An English friend wanted to visit the castles of the Loire Valley. And I had not been for so long that I decided to drive her to three major places, very near each other, and an easy journey from Paris. You can even do it in one day if you like. So we started with Chambord, in grey weather and drizzling rain. We drove on to the nearby Cheverny which is concentrated on children and Tintin’s château de Moulinsart, and finished in splendor with Chenonceau, which has everything: 850 000 visitors for the beautiful site on the Cher river, the romance with Diane de Poitiers and Henri II, and ravishing flower arrangements done by three full time staff. What a treat.
The weather was awful but then the grounds were not crowded and wandering through the amazing castle bought by Diane de Poitiers (favorite of Henri II), enlarged by her rival Queen Catherine de Médicis and later embellished after 1913 by Henri Menier‘s family, was a complete moment of happiness. The great surprise was to find so many masterpieces by Veronese, Poussin, Van Dick, Ribera, Primaticcio… a huge portrait of Louis XIV th by Rigaud with an exceptional frame by Lepautre given by the King himself after his visit. The other bonus was to find in every single room, flower arrangements made by Jean Francois Boucher (Meilleur Ouvrier de France) and Aurélie Fachin who are employed full time by the castled match the style of their vases to the paintings and sculptures.
The situation of the castle enlarged by Catherine de Medicis so as to jump over the river Cher is totally exceptional and this served the Resistance well during WW II. On one side you were in Nazi occupied France, on the other, in the Free Zone, which allowed the Menier to help many Jews and resistants to flee thought the castle. The history of the place is amazing with women being at the origin of most constructions starting with Katherine Briçonnet, who built the first castle on the plans of a Venitian palace and died in 1526. When you are in the gallery, you can easily imagine beneath, by the water, the boats landing with fish or large boars near the kitchens. Diane de Poitiers who created the French gardens and started the bridge over the Cher, Catherine de Medicis who built two levels of ballrooms and apartments on the bridge and ran her kingdom from the green library. Louise de Lorraine, the last queen in the castle, was the widow of Henri III and retired there. Her very dark room is a testimony of her loss.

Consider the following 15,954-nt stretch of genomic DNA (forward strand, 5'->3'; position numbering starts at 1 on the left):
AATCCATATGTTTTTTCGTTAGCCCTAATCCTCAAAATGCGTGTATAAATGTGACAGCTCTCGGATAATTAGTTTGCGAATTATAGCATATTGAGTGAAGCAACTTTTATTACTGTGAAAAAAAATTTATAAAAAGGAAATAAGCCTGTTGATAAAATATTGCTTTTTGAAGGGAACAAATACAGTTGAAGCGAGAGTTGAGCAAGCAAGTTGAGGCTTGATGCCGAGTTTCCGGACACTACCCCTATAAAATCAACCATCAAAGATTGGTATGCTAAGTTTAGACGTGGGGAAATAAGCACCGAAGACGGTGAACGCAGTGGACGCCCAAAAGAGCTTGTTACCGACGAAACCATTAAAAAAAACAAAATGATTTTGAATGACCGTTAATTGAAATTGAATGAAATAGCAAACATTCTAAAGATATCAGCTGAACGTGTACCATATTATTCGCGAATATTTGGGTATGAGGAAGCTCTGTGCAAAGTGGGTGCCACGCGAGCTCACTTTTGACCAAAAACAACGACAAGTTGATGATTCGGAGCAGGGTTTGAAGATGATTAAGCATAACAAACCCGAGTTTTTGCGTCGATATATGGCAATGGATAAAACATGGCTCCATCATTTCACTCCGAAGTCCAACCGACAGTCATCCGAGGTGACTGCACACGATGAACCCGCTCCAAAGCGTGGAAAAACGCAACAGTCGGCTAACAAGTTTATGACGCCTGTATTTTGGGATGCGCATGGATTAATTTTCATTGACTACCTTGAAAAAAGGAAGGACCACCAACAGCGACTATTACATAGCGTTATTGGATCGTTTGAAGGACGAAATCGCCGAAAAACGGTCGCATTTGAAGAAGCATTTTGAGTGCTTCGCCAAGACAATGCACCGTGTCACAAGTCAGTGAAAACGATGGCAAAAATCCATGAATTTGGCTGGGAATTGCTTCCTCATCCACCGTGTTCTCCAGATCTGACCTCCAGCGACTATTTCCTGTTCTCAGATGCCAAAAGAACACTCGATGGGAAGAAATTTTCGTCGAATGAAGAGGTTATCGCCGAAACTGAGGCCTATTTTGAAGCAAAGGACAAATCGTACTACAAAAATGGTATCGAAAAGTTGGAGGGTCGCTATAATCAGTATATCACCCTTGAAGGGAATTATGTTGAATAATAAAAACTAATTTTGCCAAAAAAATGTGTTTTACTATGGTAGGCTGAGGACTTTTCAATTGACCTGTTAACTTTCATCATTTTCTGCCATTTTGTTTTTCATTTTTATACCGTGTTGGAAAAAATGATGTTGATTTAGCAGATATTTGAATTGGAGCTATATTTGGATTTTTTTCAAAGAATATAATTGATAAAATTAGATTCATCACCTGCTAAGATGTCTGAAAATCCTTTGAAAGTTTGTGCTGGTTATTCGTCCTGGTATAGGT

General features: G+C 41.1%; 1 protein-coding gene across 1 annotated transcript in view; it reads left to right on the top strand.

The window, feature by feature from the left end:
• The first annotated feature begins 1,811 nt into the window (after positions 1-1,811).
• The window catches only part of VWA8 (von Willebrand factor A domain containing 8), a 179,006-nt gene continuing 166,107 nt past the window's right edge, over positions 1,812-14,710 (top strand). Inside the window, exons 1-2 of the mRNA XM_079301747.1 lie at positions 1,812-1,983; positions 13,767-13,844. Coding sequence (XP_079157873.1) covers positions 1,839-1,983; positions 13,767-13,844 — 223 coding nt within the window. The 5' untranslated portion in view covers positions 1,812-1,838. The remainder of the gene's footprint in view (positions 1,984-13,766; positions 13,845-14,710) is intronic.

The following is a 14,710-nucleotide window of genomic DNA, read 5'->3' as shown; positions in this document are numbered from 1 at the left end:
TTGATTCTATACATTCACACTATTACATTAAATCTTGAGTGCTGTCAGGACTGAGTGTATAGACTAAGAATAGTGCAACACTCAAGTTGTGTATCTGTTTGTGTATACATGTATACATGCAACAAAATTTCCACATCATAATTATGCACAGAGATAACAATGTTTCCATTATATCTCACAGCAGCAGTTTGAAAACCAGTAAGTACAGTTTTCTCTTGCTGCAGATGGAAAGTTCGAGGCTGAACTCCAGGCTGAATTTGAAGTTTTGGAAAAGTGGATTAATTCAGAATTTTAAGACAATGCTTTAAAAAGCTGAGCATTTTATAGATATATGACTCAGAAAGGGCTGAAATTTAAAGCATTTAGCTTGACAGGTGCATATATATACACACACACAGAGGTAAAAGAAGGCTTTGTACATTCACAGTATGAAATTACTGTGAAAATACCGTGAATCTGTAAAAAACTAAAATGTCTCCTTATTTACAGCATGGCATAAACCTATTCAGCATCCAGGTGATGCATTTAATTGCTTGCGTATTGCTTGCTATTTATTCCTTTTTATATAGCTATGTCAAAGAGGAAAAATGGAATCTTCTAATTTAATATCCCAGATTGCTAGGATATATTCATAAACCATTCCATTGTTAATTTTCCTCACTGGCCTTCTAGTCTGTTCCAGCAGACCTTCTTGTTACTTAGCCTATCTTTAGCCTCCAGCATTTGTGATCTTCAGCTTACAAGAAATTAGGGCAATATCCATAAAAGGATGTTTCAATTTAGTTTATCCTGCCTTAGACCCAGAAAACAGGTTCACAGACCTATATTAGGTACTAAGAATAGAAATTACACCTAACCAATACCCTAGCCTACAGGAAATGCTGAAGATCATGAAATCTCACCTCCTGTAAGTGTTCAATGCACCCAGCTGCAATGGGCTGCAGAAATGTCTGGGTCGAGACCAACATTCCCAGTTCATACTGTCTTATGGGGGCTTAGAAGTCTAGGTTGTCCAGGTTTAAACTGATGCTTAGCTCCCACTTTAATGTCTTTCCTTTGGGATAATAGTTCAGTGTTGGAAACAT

When you first walk in, the beauty of the guards’ room with its tapestries immediately strikes you just like the Chapel which is decorated with very successful XX th century stained glass windows by Max Ingrand (the old ones were bombarded during the war), a St Antony by Murillo and the Virgin with a blue veil by Il Sassoferrato. It is a very happy and light place and was saved during the Revolution by Louise Dupin, the then owner, who transformed it into a wood storage room. Many beautiful bedrooms follow with their beds à baldaquin, Brussels tapestries and exceptional fireplaces. The Salon François 1er, salon Louis XIV, Gabrielle d’Estrées’s bedroom with a beautiful Florentine St Cecilia, the visit is a succession of beautiful rooms which you reach through a stone stairs. There were many children running around and loving the games they had to play with a little textbook in hand.
When you walk back to the (free) parking, you go through the vegetable garden and the Russell Page garden with the Lalanne sheep. Refinement follows you to the end in this privately run house.
In Chambord, the majestuous castle owned by the State which is famous for its shoots and deer hunts, what strikes the most is the architecture with the double spiral staircase conceived by Leonardo da Vinci. The roof is covered with high and decorated chimney s and most of it under scaffolding at the moment. François 1er, Louis XIV, the Princesse de Conti, and the Comte de Chambord (Henri de Bourbon) will renovate and expand the decoration of the castle. Wildlife and hunting is well represented in the decors and the French style gardens are being restored. What is most impressive besides the architecture is the huge forest where you can wander at leisure.
Visiting these two extraordinary palaces is very physical and you spend your time climbing up and down. If you drive another ten miles, you will reach Cheverny, the big white house, on which Hergé based the château de Moulinsart. It is charming, still run by a private family, the Vibraye, well furnished but mostly geared at children. Soon, the gardens of 250 000 tulips will be in bloom and for Easter many egg searching attractions are organized.
Chambord is a two and half hour drive from Paris, Chenonceau 45 mns further. You can also go by train and taxi.
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Quelle bonne idée de revoir la France !! Tu me donnes l’envie d’y retourner.. merci Laure!